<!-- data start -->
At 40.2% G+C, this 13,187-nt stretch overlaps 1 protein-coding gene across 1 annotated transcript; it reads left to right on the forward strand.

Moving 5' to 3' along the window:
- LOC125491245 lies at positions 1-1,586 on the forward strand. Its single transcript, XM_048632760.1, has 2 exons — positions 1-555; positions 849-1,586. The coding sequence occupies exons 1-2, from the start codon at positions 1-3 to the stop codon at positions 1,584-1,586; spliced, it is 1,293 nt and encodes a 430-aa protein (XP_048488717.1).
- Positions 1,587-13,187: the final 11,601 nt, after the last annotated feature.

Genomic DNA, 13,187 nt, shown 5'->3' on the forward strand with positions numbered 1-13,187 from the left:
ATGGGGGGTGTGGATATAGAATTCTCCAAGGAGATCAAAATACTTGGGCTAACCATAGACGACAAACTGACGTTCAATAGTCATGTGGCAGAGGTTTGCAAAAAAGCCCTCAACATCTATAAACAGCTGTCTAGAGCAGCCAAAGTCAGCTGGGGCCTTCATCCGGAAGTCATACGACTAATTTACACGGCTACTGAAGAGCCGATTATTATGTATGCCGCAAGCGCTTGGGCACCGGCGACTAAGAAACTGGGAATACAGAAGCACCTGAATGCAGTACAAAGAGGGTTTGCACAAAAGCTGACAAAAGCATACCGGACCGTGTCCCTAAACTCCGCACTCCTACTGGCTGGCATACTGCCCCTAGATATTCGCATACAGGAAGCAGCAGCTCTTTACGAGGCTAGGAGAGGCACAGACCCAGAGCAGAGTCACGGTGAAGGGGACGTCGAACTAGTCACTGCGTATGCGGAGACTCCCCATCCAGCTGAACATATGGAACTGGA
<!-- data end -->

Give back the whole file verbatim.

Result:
At 40.2% G+C, this 13,187-nt stretch overlaps 1 protein-coding gene across 1 annotated transcript; it reads left to right on the forward strand.

Moving 5' to 3' along the window:
- LOC125491245 lies at positions 1-1,586 on the forward strand. Its single transcript, XM_048632760.1, has 2 exons — positions 1-555; positions 849-1,586. The coding sequence occupies exons 1-2, from the start codon at positions 1-3 to the stop codon at positions 1,584-1,586; spliced, it is 1,293 nt and encodes a 430-aa protein (XP_048488717.1).
- Positions 1,587-13,187: the final 11,601 nt, after the last annotated feature.

Genomic DNA, 13,187 nt, shown 5'->3' on the forward strand with positions numbered 1-13,187 from the left:
ATGGGGGGTGTGGATATAGAATTCTCCAAGGAGATCAAAATACTTGGGCTAACCATAGACGACAAACTGACGTTCAATAGTCATGTGGCAGAGGTTTGCAAAAAAGCCCTCAACATCTATAAACAGCTGTCTAGAGCAGCCAAAGTCAGCTGGGGCCTTCATCCGGAAGTCATACGACTAATTTACACGGCTACTGAAGAGCCGATTATTATGTATGCCGCAAGCGCTTGGGCACCGGCGACTAAGAAACTGGGAATACAGAAGCACCTGAATGCAGTACAAAGAGGGTTTGCACAAAAGCTGACAAAAGCATACCGGACCGTGTCCCTAAACTCCGCACTCCTACTGGCTGGCATACTGCCCCTAGATATTCGCATACAGGAAGCAGCAGCTCTTTACGAGGCTAGGAGAGGCACAGACCCAGAGCAGAGTCACGGTGAAGGGGACGTCGAACTAGTCACTGCGTATGCGGAGACTCCCCATCCAGCTGAACATATGGAACTGGA